In conclusion, Ovid uses at least 30 references to trees, plants, their products or their various parts, many of them dried, wrinkled or shriveled (arida…rugosis 8.644 & 8.674 ), rustic, bent or old and well-used like Philemon and Baucis.(12) One of the few Ovid commentaries that mentions trees at all as focal to the story, Hollis suggests "Sacred Trees" as an Asia Minor and Phrygian tradition, (13) but that is about the only connection raised with this wood-rich passage. With such a "density of correspondences" (W. S. Anderson),(14) this multiplicity of wood and plant references can hardly be coincidental, and Ovid’s subtle humor and poetic intertextual consistency throughout in his extended metaphor are anything but wooden.
This study on Ovid's use of arborisms in the myth of Philemon and Baucis derives solely from lectures in Dr. Patrick Hunt's MYTHOLOGY course (CLASSGEN 18) at Stanford University, first in December 2004 from his own myth analysis, repeated in early fall of 2005 and in tutorials thereafter. Subsequent to writing this above text, the author has been made aware of a somewhat similar but more substantial prior paper published by Dr. Emily Gowers on "Talking Trees: Philemon and Baucis Revisited" in Arethusa 38 (Fall, 2005) 331-65. Dr. Gowers, an emiment Ovid scholar at Cambridge University, has also been kind enough to correspond with this author, who most highly recommends Gowers' magisterial paper for its thorough literary and myth analysis and extended commentary of the tree imagery in Ovid's text.
(1) Their gable is a “forked branch” according to W. S. Anderson’s commentary on Ovid’s Metamorphoses, Books 6-10. Norman: University of Oklahoma, 1972, 398-99, esp. line 8.700.
(2) Ehwald omits this line and the following two lines as well as the preceding line (8.652-654); others hold them to be original, but the cups are also of beechwood in 8.669.
(3) Otto Steen Due, Changing Forms: Studies in the Metamorphoses of Ovid. Copenhagen: Gyldendal, 1974, 80.
(4) Theophrastus, Enquiry into Plants 1.8.2; 1.14.5; 3.8.1; 3.10.4; 5.4.1; 5.5.1, with oak being hard and hard to work, whereas linden is soft and easy to work.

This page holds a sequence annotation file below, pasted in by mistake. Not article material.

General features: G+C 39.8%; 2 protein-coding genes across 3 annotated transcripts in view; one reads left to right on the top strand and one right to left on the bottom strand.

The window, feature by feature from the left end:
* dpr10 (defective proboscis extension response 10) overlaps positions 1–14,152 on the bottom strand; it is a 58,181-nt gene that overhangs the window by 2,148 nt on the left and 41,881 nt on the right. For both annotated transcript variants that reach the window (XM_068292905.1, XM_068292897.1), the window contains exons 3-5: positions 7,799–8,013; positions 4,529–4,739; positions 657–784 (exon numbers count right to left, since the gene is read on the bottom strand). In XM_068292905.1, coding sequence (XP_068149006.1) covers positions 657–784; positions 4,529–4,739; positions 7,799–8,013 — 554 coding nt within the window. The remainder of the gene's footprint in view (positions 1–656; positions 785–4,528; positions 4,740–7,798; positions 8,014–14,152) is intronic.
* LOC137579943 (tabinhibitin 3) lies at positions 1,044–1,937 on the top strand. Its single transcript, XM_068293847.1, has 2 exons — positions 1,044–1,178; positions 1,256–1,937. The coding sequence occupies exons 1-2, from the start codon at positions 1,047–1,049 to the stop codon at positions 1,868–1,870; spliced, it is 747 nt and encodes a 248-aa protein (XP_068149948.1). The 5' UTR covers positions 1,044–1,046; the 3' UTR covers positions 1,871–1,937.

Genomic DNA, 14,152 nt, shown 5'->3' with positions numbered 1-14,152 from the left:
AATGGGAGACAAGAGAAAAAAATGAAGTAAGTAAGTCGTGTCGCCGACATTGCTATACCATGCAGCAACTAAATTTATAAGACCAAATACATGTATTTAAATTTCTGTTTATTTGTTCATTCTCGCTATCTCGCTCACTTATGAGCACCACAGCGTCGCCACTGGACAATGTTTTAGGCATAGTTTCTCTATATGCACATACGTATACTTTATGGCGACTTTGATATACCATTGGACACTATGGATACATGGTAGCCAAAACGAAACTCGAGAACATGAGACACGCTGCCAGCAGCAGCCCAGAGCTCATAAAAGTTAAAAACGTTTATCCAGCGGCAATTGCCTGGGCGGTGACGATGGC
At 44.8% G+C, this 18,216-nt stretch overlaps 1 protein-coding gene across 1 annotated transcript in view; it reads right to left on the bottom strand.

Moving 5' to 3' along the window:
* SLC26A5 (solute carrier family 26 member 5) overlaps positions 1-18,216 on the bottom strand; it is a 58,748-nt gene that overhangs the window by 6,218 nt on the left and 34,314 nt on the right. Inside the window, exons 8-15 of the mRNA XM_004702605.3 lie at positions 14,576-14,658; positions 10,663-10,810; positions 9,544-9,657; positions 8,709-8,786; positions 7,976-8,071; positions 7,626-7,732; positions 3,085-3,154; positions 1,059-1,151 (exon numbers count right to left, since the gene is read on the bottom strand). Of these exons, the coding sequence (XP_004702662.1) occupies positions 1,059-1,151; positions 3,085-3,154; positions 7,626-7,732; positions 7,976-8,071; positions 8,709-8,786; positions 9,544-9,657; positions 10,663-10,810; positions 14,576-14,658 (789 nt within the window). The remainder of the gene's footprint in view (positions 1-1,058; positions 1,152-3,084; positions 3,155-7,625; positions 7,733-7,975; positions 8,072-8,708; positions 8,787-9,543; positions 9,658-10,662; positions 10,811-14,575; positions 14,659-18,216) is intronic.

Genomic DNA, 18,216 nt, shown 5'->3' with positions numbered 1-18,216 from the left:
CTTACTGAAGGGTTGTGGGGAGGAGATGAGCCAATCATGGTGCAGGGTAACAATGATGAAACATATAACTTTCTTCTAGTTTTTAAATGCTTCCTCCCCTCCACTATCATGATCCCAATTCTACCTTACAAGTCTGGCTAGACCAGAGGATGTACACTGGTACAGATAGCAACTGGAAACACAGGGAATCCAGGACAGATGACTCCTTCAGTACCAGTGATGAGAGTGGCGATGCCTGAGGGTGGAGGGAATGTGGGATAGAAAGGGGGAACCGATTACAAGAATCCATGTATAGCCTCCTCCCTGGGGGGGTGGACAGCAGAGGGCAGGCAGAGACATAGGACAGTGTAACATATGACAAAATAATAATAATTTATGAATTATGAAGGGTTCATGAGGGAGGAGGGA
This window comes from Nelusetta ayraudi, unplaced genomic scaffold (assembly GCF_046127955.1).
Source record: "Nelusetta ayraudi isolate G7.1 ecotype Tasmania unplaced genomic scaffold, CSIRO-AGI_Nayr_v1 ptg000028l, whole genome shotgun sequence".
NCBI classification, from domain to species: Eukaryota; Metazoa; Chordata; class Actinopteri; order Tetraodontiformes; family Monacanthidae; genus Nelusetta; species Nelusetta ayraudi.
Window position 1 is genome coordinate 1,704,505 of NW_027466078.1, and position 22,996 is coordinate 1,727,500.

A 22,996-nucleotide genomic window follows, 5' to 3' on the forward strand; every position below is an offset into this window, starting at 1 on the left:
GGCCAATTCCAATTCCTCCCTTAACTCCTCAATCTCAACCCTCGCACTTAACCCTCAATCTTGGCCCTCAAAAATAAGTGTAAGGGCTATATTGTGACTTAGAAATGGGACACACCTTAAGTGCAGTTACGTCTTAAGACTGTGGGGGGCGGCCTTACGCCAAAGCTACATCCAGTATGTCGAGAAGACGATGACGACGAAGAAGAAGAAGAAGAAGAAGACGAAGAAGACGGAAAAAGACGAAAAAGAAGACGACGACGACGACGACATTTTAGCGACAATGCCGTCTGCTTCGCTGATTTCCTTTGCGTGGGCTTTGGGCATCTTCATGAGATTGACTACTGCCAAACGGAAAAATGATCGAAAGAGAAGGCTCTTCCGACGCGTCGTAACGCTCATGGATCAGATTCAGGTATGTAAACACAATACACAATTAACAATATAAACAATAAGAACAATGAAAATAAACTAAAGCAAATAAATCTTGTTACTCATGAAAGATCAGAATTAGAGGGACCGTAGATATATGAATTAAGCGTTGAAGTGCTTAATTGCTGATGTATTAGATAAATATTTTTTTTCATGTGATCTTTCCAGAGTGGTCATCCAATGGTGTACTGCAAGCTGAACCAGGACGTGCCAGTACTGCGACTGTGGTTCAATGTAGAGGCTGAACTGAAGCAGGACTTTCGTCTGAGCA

(5) ibid., 1.6.2
(6) ibid., 1.5.5
(7) ibid., 3.5.5
(8) ibid., 1.12.4 & 3.7.6 respectively
(9) Russell Meiggs. Trees and Timber in the Ancient Mediterranean World. Oxford: Oxford University Press, 1983, 295.
(10) Columella De Re Rustica 9.4.3, where he only mentions four trees in total for this category.
(11) In yet another "transformation", Meiggs also notes the common use of wood - including easily-carved linden - for small sculpture, particularly for such works as portable Herms and Mars figures, 320; Hellmut Baumann. The Greek Plant World in Myth, Art and Literature. Portland: Timber Press, 1993 (Die griechische Pflanzenwelt in Mythos, Kunst und Literatur, Munich: Hirmer Verlag, 1993), 48, 64.
(12) Perhaps it is only coincidental that Theophrastus says prune and apple are “dry”
trees. De Causis Plantarum 3.7.12.
(13) A. S. Hollis. Ovid: Metamorphoses Book VIII. Oxford: Clarendon Press, 1970, 109; also connecting this idea "of a sacred tree with a wall around it" (sort of a poemerium or sacred threshold perimeter?) with Martin Nilsson's pre-Greek models (proto-temenos?), 108.
(14) W. S. Anderson. "Lecture on Roman Poetry", The Latin Workshop, University of California, Berkeley, Summer 1983, Keynote Lecture "Poetic Craft of Virgil and Ovid", California Classical Association (Fall Conference, November 1985); published under similar title in Laetaberis: Journal of the California Classical Association (1987).
Oak tree image from New York Public Library, Digital Gallery #113423 (http://digitalgallery.nypl.org)
Patrick Hunt © 2005